Last week, President Barack Obama announced that the U.S. and Iran had reached a framework for a historic nuclear agreement. Standing in the White House Rose Garden, Obama stressed that the tentative deal is America's best option and that it is "not based on trust." But his attempt to reassure the public has had limited success.
An Economist/YouGov poll conducted this past weekend found that while Americans support the nuclear negotiations, they still distrust Iran and many doubt that any good outcome will be reached.
Sixty-one percent -- including majorities of Democrats, Republicans and independents -- back negotiations with Iran over its nuclear program.
It has been falsely predicted many times in the last year, but now it seems to be true: The federal investigation into the lane closings at the George Washington Bridge appears to be coming to a head, with an announcement of indictments as early as next week.
In recent weeks, people close to the case say, federal investigators have interviewed members of the Borough Council in Fort Lee, N.J., the town gridlocked when its three lanes accessing the bridge were narrowed to one for several days in September 2013 — a move at first bewildering, and later revealed to be the result of orders from aides and allies of Gov. Chris Christie.
The interviews were said to be largely perfunctory, the kind of t-crossing that investigators would do before wrapping up.
What hasn't been falsely predicted is that Chris Christie is burnt toast.
More politics and policy below the fold.
Rick Brattin, a young Republican state representative in Missouri, has come up with an innovative new way to humiliate the poor in his state. Call it the surf-and-turf law.
Brattin has introduced House Bill 813, making it illegal for food-stamp recipients to use their benefits “to purchase cookies, chips, energy drinks, soft drinks, seafood, or steak.”
“I have seen people purchasing filet mignons and crab legs” with electronic benefit transfer (EBT) cards, the legislator explained, according to The Post’s Roberto A. Ferdman. “When I can’t afford it on my pay, I don’t want people on the taxpayer’s dime to afford those kinds of foods either.”
Never mind that few can afford filet mignon on a less-than-$7/day food-stamp allotment; they’re more likely to be buying chuck steak or canned tuna. This is less about public policy than about demeaning public-benefit recipients.
Sometimes these laws are cast as protection for the poor, ensuring that aid is steered in ways that will help them the most. Other times they're framed as protection for the taxpayer, who shouldn't be asked to help people who will squander the money on vices anyway.
But the logic behind the proposals is problematic in at least three, really big ways.
First read Kurt Eichenwald
, then read Kurt Eichenwald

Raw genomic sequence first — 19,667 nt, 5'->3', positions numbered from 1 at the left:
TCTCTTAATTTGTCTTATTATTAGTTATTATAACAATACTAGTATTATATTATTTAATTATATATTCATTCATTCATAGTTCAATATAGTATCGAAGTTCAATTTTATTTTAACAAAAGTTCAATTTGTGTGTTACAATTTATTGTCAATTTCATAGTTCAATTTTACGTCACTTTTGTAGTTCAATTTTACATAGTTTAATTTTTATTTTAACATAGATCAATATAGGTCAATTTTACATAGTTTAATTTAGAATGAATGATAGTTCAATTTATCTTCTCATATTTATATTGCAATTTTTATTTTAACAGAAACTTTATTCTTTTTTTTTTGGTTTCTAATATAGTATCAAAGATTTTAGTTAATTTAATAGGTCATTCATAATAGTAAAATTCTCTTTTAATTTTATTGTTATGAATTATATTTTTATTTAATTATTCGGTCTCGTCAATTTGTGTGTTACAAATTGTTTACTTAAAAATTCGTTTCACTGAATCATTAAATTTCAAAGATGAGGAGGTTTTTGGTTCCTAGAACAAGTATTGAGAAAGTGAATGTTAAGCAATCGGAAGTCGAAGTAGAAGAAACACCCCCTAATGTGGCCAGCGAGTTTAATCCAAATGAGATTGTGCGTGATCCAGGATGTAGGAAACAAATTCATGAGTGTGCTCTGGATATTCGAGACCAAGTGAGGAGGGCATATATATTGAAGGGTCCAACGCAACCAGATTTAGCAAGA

My wife is an internist. My brother is a pediatrician at a major academic institution. So was my father. My best friend is a surgeon. I regularly see an internist for my medical care, and I like her very much. I also should mention that this article is an opinion column.
And it is my opinion that the American Board of Internal Medicine (ABIM) has hidden managerial incompetence for years while its officers showered themselves with cash despite their financial ineptitude and the untold damage they have inflicted on the health care system.
That unnecessary first paragraph is necessary because ABIM apparently considers itself the enemy of doctors, since it believes a journalist with ties to physicians (me) must be biased against the organization. I found that out when I recently wrote about a group of nationally renowned physicians who revolted against the ABIM, which certifies doctors as meeting certain medical standards. The roots of the uprising trace to January 2014, when ABIM attempted to expand its program for recertifying doctors, adding boatloads of requirements and fees to be paid by physicians. As a result, the prominent group of doctors formed a competing certification organization, while condemning ABIM’s recertification program as an expensive waste of time that hasn’t been shown to improve medical knowledge or the quality of health care.
The trial of Boston Marathon bomber Dzhokhar Tsarnaev has never really been about his guilt; his own lead defense lawyer told the jury on the first day that "it was him." The bigger question has been whether Tsarnaev deserves to die for it.
The jury that convicted him Wednesday will begin to consider that matter next week, when the penalty phase is expected to begin.
The seven women and five men took less than two days to find Tsarnaev guilty on all 30 counts against him. That may seem like they are prepared to sentence him to death as well. The government has said it plans to call about a dozen victims.
"Convicting on 30 charges signals to me that the jury — again, we don't know — signals that the jury might not be so hesitant to vote for the death penalty," Northeastern University School of Law Professor Daniel Medwed told NBC News.
But there other factors that could play in Tsarnaev's favor.
One is Massachusetts itself. The state is historically opposed to capital punishment; it last executed someone in 1947, and in 1984 the state abolished the death penalty. Polls in 2013 and this year found that more Bostonians favor a sentence of life without parole for Tsarnaev, rather than death.
By comparison, the country as a whole is split the other way, with 47 percent of Americans preferring death for Tsarnaev and 42 percent favoring life without parole, according to an NBC News poll.